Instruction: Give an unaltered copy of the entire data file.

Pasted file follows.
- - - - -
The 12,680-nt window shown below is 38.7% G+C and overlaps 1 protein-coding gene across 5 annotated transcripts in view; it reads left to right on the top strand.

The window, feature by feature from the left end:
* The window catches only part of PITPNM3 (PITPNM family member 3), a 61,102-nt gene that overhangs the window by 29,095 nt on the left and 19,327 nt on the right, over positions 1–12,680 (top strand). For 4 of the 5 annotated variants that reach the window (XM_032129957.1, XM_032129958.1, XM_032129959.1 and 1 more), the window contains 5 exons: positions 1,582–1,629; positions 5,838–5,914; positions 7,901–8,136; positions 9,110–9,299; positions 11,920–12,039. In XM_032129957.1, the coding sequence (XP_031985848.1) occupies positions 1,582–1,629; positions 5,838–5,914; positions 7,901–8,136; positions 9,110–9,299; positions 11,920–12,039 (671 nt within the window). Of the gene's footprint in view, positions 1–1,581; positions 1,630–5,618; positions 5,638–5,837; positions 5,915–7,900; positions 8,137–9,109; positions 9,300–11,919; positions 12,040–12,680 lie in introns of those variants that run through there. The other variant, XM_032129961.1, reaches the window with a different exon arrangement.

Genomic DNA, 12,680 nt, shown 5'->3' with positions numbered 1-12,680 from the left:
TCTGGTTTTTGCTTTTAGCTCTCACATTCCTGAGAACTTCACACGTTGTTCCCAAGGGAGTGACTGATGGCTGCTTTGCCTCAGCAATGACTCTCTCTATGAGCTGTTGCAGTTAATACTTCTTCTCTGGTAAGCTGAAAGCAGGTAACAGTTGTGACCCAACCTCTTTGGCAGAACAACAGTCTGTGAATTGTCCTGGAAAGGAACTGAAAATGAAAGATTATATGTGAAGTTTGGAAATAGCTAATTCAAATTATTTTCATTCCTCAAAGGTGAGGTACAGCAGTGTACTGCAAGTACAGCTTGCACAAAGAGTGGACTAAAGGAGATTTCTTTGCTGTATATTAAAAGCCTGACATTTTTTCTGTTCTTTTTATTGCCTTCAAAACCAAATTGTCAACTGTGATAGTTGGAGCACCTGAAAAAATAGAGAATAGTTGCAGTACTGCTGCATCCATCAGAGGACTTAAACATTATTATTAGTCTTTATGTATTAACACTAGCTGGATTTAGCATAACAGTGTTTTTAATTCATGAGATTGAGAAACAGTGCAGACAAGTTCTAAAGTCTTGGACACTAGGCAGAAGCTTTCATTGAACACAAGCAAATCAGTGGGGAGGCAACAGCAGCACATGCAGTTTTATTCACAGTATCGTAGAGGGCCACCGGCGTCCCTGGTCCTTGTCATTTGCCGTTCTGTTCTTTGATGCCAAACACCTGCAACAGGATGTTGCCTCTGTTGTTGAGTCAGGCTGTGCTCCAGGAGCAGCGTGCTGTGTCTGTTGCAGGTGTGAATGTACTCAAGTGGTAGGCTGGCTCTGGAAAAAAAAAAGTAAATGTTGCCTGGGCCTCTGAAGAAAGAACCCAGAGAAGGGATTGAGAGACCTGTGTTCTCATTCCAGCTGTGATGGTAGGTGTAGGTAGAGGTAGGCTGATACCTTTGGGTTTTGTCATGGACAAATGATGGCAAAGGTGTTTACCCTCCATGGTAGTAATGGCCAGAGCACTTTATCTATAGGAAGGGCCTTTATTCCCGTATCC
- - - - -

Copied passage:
The 12,680-nt window shown below is 38.7% G+C and overlaps 1 protein-coding gene across 5 annotated transcripts in view; it reads left to right on the top strand.

The window, feature by feature from the left end:
* The window catches only part of PITPNM3 (PITPNM family member 3), a 61,102-nt gene that overhangs the window by 29,095 nt on the left and 19,327 nt on the right, over positions 1–12,680 (top strand). For 4 of the 5 annotated variants that reach the window (XM_032129957.1, XM_032129958.1, XM_032129959.1 and 1 more), the window contains 5 exons: positions 1,582–1,629; positions 5,838–5,914; positions 7,901–8,136; positions 9,110–9,299; positions 11,920–12,039. In XM_032129957.1, the coding sequence (XP_031985848.1) occupies positions 1,582–1,629; positions 5,838–5,914; positions 7,901–8,136; positions 9,110–9,299; positions 11,920–12,039 (671 nt within the window). Of the gene's footprint in view, positions 1–1,581; positions 1,630–5,618; positions 5,638–5,837; positions 5,915–7,900; positions 8,137–9,109; positions 9,300–11,919; positions 12,040–12,680 lie in introns of those variants that run through there. The other variant, XM_032129961.1, reaches the window with a different exon arrangement.

Genomic DNA, 12,680 nt, shown 5'->3' with positions numbered 1-12,680 from the left:
TCTGGTTTTTGCTTTTAGCTCTCACATTCCTGAGAACTTCACACGTTGTTCCCAAGGGAGTGACTGATGGCTGCTTTGCCTCAGCAATGACTCTCTCTATGAGCTGTTGCAGTTAATACTTCTTCTCTGGTAAGCTGAAAGCAGGTAACAGTTGTGACCCAACCTCTTTGGCAGAACAACAGTCTGTGAATTGTCCTGGAAAGGAACTGAAAATGAAAGATTATATGTGAAGTTTGGAAATAGCTAATTCAAATTATTTTCATTCCTCAAAGGTGAGGTACAGCAGTGTACTGCAAGTACAGCTTGCACAAAGAGTGGACTAAAGGAGATTTCTTTGCTGTATATTAAAAGCCTGACATTTTTTCTGTTCTTTTTATTGCCTTCAAAACCAAATTGTCAACTGTGATAGTTGGAGCACCTGAAAAAATAGAGAATAGTTGCAGTACTGCTGCATCCATCAGAGGACTTAAACATTATTATTAGTCTTTATGTATTAACACTAGCTGGATTTAGCATAACAGTGTTTTTAATTCATGAGATTGAGAAACAGTGCAGACAAGTTCTAAAGTCTTGGACACTAGGCAGAAGCTTTCATTGAACACAAGCAAATCAGTGGGGAGGCAACAGCAGCACATGCAGTTTTATTCACAGTATCGTAGAGGGCCACCGGCGTCCCTGGTCCTTGTCATTTGCCGTTCTGTTCTTTGATGCCAAACACCTGCAACAGGATGTTGCCTCTGTTGTTGAGTCAGGCTGTGCTCCAGGAGCAGCGTGCTGTGTCTGTTGCAGGTGTGAATGTACTCAAGTGGTAGGCTGGCTCTGGAAAAAAAAAAGTAAATGTTGCCTGGGCCTCTGAAGAAAGAACCCAGAGAAGGGATTGAGAGACCTGTGTTCTCATTCCAGCTGTGATGGTAGGTGTAGGTAGAGGTAGGCTGATACCTTTGGGTTTTGTCATGGACAAATGATGGCAAAGGTGTTTACCCTCCATGGTAGTAATGGCCAGAGCACTTTATCTATAGGAAGGGCCTTTATTCCCGTATCC